PORT ROYAL, PA (October 17, 2020): Mat Williamson picked the perfect time to score his first win in the Short Track Super Series for Modifieds. The driver, who earned the nickname “Money” after scoring some big victories in the rival DIRTcar Super Series, carried $53,000 out of Port Royal Speedway. His share of the bounty would go back to St. Catharines, ONT, where he and his fiance are planning to build a home.
COVID travel restrictions kept Williamson on the northern side of the Canadian border for most of the 2020 racing season. While he did get to race several times (successfully), the purses were much smaller, and he never got into a rhythm like he could do when he was able to cross the border at will. Williamson, who said that he was “tired of eating Ramen noodles,” came into the United States for a few weeks, starting with OctoberFAST (the Super DIRTweek substitute) and concluding with the Eastern States 200. “It sucks that we cannot celebrate with family and friends after a win like this,” Williamson said. He and his two traveling companions planned to party hearty and then start to prepare the car for the upcoming Eastern States race. He plans to serve out his quarantine deer hunting upon his return to Canada.
Second place finisher, Stewart Friesen, who is also Canadian by birth, did not face such restrictions, as he is now a permanent resident of Sprakers, NY.
Both drivers overcame some mechanical difficulties to get to the front of the highest paying race of the 2020 Modified season. Friesen’s problems came during Friday night’s qualifications. He blew the engine in his primary car, which was powered by a 430 cubic inch open small block. He switched to a back-up car that was equipped with a 360 cubic inch small block, and used a provisional to start 39th in the talent-laden field. While the car was down on power, series rules allowed it to race at a light 2300 pounds, and Friesen was able to get the most out of the machine. Williamson’s difficulty came during the open red at the halfway mark of the big race. The team decided to change front shocks to improve forward bite. They broke a critical part in the process and they had to scramble to find a replacement in the infield hot pit area, as crossing the track to retrieve one from the hauler was not allowed. They found the piece in Anthony Perrego’s toolbox. Perrego was leading at the break and would go on to finish fourth in the final tally.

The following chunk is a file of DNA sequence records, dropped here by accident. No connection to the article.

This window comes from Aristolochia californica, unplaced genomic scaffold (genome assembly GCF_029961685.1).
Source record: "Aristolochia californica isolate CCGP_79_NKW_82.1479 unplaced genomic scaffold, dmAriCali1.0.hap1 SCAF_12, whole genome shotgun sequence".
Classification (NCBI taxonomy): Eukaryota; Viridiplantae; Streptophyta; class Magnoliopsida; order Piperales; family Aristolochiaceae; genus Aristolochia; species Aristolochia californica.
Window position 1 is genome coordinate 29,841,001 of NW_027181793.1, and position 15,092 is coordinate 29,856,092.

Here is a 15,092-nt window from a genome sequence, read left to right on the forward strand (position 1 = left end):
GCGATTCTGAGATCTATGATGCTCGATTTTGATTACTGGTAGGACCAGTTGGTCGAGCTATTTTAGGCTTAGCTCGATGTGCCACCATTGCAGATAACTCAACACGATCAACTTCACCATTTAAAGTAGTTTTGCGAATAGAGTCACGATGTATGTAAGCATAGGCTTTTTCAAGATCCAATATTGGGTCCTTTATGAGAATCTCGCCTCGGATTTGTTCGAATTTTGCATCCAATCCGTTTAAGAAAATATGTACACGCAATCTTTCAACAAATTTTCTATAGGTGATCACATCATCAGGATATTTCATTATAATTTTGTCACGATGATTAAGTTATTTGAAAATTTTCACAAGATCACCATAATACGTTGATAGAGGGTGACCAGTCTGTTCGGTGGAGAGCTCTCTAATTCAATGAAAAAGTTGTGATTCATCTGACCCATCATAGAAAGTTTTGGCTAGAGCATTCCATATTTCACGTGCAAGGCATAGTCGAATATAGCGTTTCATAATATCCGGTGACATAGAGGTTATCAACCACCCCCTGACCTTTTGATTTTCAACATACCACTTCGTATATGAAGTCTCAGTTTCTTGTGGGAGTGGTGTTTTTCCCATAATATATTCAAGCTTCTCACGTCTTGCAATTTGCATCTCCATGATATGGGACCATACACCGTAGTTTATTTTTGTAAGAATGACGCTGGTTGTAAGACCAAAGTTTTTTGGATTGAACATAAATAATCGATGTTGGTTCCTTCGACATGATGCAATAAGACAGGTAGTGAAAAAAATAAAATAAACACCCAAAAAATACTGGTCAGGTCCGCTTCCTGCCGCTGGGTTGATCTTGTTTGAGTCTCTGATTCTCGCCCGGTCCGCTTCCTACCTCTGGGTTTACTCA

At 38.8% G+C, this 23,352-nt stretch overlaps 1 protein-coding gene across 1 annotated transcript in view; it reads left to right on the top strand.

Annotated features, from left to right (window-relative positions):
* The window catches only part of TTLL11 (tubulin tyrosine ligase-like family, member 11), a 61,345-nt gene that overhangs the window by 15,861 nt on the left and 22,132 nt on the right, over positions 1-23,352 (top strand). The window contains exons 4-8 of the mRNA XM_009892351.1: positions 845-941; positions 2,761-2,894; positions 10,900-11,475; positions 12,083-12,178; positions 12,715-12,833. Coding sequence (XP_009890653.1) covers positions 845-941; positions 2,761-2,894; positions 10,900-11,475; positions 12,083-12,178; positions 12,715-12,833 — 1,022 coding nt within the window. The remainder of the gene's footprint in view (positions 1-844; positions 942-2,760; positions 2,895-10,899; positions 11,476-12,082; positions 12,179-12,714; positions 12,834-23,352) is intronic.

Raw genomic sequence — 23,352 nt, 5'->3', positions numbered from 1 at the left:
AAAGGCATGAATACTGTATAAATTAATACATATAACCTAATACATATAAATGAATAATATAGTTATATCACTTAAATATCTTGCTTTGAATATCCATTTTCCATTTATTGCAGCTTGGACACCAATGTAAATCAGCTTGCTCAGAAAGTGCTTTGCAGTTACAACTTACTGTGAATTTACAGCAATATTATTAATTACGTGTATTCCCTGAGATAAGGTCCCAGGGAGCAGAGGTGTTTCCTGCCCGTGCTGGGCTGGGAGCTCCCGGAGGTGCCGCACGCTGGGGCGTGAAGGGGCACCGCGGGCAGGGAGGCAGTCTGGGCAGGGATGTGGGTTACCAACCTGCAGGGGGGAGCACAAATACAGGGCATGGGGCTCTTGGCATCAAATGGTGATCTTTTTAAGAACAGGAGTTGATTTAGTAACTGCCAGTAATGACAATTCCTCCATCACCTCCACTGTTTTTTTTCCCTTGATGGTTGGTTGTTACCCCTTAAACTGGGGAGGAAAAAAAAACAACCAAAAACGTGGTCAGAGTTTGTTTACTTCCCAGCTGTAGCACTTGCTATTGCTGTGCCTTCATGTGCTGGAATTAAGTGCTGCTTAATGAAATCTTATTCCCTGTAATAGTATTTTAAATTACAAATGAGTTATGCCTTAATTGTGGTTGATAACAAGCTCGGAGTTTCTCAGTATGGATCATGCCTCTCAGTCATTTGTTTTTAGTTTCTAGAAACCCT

The first ten starters were lined up by the luck of the draw. Alex Yankowski started on the pole and Danny Bouc was next to the rapid teen. Aussie Peter Britten and Mike Gular were in row two. Erick Rudolph and Matt Sheppard, a pre-race favorite, were in row three. Max McLaughlin and Mike Maresca were in row four, with Maresca driving a borrowed car after suffering a terminal engine failure at the checkers in his Friday heat race. Williamson lined up next to Billy Pauch, Jr. in row five. Perrego and Mike Mahaney were in row six.
Yankowski blasted out to the lead over Bouc and Britten while Maresca and Rudolph were fighting for position. Just as the leaders crossed for lap one, veteran Billy Van Pelt brought out the first caution of the double century contest.
Yankowski held the advantage through lap 16, when Williamson surged to the front. Although Sheppard and Bouc would also pass Yankowski, the youthful driver held his own reamining in or just outside the top five for most of the first half of the race.
Meanwhile, Friesen was methodically passing cars using the highest groove possible. He was able to roll up beside cars and pass them off the corner before they even realized that he was out there. He reached 13th by lap 20 and was positioned to assault the top ten when drama unfolded.
Billy Pauch, Jr., who was biding his time riding just outside the top ten, had his throttle stick going down the long back chute. Although he tried desperately to shut the car down, he was unable to do so, and he collided massively with the turn three fence. He punched a hole in that as the car burst into flames and then tumbled to a stop yards away. The car lost its roof and the top of the cage was exposed to oncoming traffic, but all others were able to avoid contact with Pauch. Pauch climbed from the demolished car unscathed. It took track crews over an hour and fifteen minutes to make repairs to the fence.
After that break, Williamson continued to lead, but the car was not performing up to its full potential. Perrego, who would become Williamson’s savior a short time later, rode the rim to the front on lap 86. Soon thereafter, a caution came out, and Friesen surrendered P4 to pit for tires and fuel. This enabled him to play out a strategy that would give him track position over Perrego, Williamson, Sheppard, and others.